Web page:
Good beer. But if I see any more Christmas decorations going up in the next couple of weeks then I'm going to start punching Elves!

Saturday, 17 September 2011

Hell of a Week!

This week was meant to be a week of restraint. Not unlike most plans however, this never happened, in fact I've had some amazing beers this week in what I like to call - a week of debauchery!

It all started on Saturday. (Saturday to Saturday is a week...) It was my last shift with my colleague Jeff (@Juffage) before he left for the states again. So after we closed down the shop we decided to drink some special beers.

First up was La Roja from the esteemed Jolly Pumpkin Brewery in the States.

I'm not sure Jolly Pumpkin make any beer without barrel aging them, but this was their oak aged Amber Ale.

Aromas: Huge vanilla and loads of fresh pear skins - very similar to Petrus Brune or even Rodenbach. Flavours consist of toffee, chocolate and cream and a tiny amount of cinnamon. It's a very earthy , woody beer. Very puckering and dry. Sour notes mingle with slightly musty/sweaty essence. It's definitely a farm yard sort of beer - and a fantastically delicious one at that!

The second beer of the night was Olde Gnarly Wine from Lagunitas.

This was crazy stuff! It smelled like steak, corn and Worcestershire source for crying out load!!

It was a beer of four stages. First of all it has a massively sweet body and mouth feel. Secondly the flavour drops away immediately after the swallow at the back of the tongue. Thirdly you get a massive punch of sweet caramels clawing their way back up your throat. And last of all your left with an amazing flavour that coats your mouth of sweet pineapple and bitter tomato skins!

Sunday was only a reminder that after starting with those two beers on the night previous, it was not a good idea to grab many more pints in various bars before going to a house party in Hyde Park.

Sunday was a write off.

Monday I didn't feel up to it either.

Tuesday I came back with a vengeance and had one hell of a night with Imperial Stouts and PIE!

Between Tuesday and Wednesday I also had many the pint of glorious Kirkstall beers and various others in Arcadia and surrounding bars.

Thursday night was really interesting. After serving up really great beers in the Ritz all day I took the cycle out to North Bar for a sampling of Zak's beer. It was a beer brewed with Great Heck brewery: a 5% Amber/Brown Ale called Heckstra Ordinary. It was a dark brown and spicy beer. A big hit of amber malts flowed forwards amongst a robust body perfectly complimented by a powerful fruity lychee and orange flavour.  The levels of fruit, spicy malt and bitterness were in perfect balance, and whilst it was drying and very moorish I'm not sure I could drink too much of it. It felt a little like it had more ingredients in it that it needed, but that's just my personal opinion.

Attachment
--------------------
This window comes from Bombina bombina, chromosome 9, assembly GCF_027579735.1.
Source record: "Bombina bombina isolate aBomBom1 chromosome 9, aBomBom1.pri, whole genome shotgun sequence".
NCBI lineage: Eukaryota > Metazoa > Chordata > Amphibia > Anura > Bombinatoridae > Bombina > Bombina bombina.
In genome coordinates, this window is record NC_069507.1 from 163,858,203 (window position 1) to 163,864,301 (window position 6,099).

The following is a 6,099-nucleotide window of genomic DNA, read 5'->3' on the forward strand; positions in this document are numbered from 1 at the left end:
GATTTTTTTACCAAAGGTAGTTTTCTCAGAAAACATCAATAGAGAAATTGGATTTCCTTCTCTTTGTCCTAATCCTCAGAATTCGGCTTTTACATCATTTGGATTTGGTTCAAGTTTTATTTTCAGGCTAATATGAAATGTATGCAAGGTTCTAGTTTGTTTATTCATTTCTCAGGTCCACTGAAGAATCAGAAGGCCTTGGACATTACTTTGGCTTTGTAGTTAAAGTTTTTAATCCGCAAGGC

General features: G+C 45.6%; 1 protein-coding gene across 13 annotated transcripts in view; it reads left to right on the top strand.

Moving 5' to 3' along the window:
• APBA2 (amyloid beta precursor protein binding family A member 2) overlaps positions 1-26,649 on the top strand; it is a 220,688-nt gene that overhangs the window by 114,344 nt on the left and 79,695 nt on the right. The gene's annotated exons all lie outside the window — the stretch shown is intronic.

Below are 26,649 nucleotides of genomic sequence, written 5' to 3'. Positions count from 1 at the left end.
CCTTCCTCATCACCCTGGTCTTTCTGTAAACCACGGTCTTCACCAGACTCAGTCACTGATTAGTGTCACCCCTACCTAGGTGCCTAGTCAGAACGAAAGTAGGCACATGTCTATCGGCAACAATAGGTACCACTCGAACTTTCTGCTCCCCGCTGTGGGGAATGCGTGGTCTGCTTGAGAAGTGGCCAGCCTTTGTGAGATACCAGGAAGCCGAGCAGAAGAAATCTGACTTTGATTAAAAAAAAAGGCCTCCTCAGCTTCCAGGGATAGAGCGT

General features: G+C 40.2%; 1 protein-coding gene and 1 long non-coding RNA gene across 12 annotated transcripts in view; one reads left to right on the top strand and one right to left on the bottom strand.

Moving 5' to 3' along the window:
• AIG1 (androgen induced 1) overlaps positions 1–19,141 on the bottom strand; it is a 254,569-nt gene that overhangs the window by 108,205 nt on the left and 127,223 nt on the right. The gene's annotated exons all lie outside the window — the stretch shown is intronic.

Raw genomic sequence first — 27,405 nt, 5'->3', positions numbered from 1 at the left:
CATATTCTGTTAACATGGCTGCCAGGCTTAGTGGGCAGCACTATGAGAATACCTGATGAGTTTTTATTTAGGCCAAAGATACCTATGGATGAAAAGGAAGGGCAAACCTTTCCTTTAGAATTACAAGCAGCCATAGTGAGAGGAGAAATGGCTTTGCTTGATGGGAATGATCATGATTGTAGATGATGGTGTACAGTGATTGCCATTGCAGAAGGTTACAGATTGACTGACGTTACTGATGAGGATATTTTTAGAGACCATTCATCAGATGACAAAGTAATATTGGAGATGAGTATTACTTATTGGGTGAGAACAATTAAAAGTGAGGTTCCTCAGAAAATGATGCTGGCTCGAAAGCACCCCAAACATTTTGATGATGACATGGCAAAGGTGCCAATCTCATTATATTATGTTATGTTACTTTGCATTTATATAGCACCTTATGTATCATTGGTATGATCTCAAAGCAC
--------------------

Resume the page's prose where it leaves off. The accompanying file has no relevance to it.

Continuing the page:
Whilst I was there I managed to grab a half of Pretty Things Saint Botolph's Town Brown Ale. This beer is something else. You can tell straight away that the influence for this beer comes from the very heart of Yorkshire's brewing scene - and that of Theakstons. A great beer, and very much recommended if you can get your hands on a pint.

Thursday's early morning also brought the arrival of my first nephew: Charlie Matthew Briggs into the family, so Friday evening I decided to open up something a little special with Ben after we finished work.

This is what I chose.

Williams Brewery's 20th Anniversary whisky cask aged Fraoch ale is a different monster altogether.

It's rather strong at 11%. Aromas of apricots and honey comb sweetness come across. There's also a huge whiff of a Gueuze. It starts with a big sour oaky bite. It's obviously warming and strong. It has a tart but floral heather flavour. You get some honey sweetness but it's blended with a good deal of rustic spice. It also has a huge carbonation (in fact it went everywhere on the open) almost like a champagne, but with none of the champagne flavour that I dislike from too much CO2. A great beer for a special occasion, well played Williams Brewery!

Saturday came full circle again with one of the best. Shared with Ben and Beth in the back of Beer Ritz (because it was huge and strong) after closing, this beer needs no explanation really....

Bourbon Barrel Aged Imperial
Stout Is AWESOME!!

What a week then!

Who knows how many units I may have racked up! According to the "guidelines" I must have been over my "limits" - but I don't really care - It was a fantastic week, and those suggested unit guidelines are just made up anyway.....

Let's see what I'll be drinking this week!

Tuesday, 13 September 2011

The Beast


I've heard some pretty amazing things about this beer, let's look at the stats:

Firestone Parabola - a 12.5% Imperial Stout aged in Bourbon barrels.